Or at least that's what active anti-Hegelians (including anti-Marxists
all of whom were 'infected' by the genealogy which includes Hegel) would
think. However it increasingly seems to be the case that Hegel winds up
every card which can be played (and the operative word here is CAN be
(good example here is Schreber in fact: loads of discourse around Schreber
a sense his words remain just as 'unreadable' now as they were when Freud
them for his theory of paranoia/psychosis ; those who hold Schreberian
as actual knowledge -- and there are those folks who are variously abducted
on the road to Damascus who are always among us -- still find no admittance
admission anyway) into knowledge structures ... to do so would change
uh, dialectic of How Things Work.
The upper studio h.u.t. has collapsed. I've been expecting it to do so
for some time. Improper sealing of the roof or rather not finishing it
up. I've actually sort of been looking forward to it collapsing since
I had grown tired of it. But, yes, I was disappointed for a brief moment.
But then I went down to the lower studio and I was amazed by the look
of the debris. (Actually, it hasn't quite collapsed completely the whole
30 feet or so. The fall started at the corner that woody fell through;
the 6 x 6 post on that corner had fallen over
guess it wasn't planted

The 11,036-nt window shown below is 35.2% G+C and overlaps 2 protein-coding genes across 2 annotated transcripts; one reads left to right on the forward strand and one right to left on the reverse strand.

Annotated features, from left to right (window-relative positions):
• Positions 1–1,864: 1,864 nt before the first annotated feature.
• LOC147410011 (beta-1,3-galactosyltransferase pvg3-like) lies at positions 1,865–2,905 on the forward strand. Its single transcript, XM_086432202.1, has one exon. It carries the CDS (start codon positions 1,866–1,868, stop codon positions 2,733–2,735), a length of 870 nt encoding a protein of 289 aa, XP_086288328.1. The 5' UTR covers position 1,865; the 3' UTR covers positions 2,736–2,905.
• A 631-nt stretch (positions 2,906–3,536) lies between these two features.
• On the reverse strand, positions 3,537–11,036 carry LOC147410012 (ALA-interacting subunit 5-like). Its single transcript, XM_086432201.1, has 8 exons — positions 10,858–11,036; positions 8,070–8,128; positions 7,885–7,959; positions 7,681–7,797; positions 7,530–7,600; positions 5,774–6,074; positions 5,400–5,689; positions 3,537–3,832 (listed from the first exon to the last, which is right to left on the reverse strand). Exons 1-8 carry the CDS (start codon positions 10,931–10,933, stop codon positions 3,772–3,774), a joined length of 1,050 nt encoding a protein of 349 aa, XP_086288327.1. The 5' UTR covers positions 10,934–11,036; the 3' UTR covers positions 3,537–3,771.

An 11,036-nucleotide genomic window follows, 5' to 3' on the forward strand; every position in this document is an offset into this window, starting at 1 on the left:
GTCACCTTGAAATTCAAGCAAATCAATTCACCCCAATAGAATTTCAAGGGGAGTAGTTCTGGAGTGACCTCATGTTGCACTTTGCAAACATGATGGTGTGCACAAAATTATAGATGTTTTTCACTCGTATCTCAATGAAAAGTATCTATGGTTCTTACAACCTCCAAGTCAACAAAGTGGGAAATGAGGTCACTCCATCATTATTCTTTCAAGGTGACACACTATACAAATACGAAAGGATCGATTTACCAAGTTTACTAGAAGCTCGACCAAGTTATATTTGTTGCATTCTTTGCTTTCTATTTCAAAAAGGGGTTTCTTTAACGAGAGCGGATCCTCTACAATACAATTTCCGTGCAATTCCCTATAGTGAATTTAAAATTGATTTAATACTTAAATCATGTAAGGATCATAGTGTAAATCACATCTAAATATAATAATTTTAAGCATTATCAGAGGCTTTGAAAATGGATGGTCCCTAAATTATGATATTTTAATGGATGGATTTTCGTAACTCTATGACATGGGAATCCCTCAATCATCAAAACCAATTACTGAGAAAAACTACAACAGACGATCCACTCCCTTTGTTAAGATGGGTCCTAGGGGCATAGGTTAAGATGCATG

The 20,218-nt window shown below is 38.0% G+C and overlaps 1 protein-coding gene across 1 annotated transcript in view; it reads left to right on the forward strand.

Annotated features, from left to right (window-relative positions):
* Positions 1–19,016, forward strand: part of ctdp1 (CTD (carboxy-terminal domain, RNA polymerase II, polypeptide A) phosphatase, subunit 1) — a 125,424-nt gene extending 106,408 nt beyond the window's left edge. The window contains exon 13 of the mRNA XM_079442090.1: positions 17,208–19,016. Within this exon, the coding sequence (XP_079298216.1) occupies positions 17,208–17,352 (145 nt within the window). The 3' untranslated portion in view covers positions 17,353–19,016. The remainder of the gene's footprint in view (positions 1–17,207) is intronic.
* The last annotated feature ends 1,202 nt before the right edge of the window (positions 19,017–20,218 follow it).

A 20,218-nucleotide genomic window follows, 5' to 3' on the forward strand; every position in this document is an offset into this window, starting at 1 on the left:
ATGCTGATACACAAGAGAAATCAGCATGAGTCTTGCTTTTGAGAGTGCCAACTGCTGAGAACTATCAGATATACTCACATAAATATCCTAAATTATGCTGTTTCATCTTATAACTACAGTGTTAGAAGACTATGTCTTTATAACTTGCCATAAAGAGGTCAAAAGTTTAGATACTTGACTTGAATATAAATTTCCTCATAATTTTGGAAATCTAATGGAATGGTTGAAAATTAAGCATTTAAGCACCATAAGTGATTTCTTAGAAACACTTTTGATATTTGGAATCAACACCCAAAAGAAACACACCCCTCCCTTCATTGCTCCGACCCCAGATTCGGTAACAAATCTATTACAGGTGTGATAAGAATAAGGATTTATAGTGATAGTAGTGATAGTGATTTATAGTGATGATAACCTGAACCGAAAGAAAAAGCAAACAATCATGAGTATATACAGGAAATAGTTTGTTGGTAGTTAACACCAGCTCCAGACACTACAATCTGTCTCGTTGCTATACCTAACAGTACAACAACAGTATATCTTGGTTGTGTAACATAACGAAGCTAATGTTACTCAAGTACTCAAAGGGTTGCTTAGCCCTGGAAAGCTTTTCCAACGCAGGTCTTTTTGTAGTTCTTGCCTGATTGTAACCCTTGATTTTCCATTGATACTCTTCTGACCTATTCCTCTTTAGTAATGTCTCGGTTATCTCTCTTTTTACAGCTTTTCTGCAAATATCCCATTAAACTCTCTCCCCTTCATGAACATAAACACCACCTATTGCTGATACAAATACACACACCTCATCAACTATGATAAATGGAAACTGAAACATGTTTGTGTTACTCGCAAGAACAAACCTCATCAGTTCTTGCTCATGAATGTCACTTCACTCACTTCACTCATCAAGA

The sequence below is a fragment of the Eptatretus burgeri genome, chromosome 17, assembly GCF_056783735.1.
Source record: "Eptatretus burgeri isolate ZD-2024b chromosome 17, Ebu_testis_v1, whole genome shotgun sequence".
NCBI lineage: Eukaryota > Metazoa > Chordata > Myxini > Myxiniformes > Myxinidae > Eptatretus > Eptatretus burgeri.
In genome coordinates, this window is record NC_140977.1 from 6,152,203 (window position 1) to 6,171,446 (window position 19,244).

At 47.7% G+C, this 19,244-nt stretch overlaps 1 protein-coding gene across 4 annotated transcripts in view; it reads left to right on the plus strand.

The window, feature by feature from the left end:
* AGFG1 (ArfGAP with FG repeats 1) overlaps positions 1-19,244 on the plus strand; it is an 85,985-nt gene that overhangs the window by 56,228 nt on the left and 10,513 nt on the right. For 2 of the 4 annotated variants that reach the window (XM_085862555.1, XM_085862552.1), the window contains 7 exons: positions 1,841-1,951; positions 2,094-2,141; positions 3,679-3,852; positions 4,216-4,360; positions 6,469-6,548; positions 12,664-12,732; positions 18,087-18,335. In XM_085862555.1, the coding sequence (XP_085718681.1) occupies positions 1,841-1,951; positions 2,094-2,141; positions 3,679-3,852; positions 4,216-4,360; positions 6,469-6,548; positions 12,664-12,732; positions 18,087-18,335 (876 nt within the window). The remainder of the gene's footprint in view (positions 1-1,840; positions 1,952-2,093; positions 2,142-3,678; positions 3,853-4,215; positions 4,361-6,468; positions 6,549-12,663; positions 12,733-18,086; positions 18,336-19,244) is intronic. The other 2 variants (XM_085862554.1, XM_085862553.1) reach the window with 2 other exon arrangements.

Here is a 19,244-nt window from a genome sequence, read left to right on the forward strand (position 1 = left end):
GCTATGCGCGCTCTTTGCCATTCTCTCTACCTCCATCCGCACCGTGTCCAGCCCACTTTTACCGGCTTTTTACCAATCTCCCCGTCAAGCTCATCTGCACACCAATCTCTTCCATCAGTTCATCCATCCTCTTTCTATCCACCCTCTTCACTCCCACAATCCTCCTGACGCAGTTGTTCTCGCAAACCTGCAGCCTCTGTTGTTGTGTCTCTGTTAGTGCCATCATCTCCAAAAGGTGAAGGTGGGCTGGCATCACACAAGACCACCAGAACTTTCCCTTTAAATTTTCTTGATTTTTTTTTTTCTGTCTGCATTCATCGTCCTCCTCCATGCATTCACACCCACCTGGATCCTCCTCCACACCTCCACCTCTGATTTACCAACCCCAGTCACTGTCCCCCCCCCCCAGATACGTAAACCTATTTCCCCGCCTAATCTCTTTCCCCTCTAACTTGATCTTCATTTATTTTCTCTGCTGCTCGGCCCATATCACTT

At any rate it looks amazingly like a Coop Himmelblau bit of architecture
from the rear. Sometimes apparently we have to start from ruins to get
a good go at something. If I were to make a go of it. Maybe I'll take
some photos and drop them here
I would love to go in there with
some large board/steel/mesh/concrete and keep it going.
I've felt weighed down by tons of gravity all day today
I don't feel as though I've done anything. The sun is terribly hot and
yet a light coolness out of the sun. Beautiful weather dammit. I should
be working on the house. Or I should be doing
something. Damn if
I can figure out what though. At first I think I feel like sleeping but
then I just lay there and watch tv. I need a project. I just feel totally
lethargic, don't feel much stimulated by anything and certainly don't
feel stimulated to produce anything whatsoever. I just feel completely
dried up. Took a simulated nap earlier, ie, watched afternoon tv and semidozed.
Didn't really make me feel any better. What to do what to do. I can't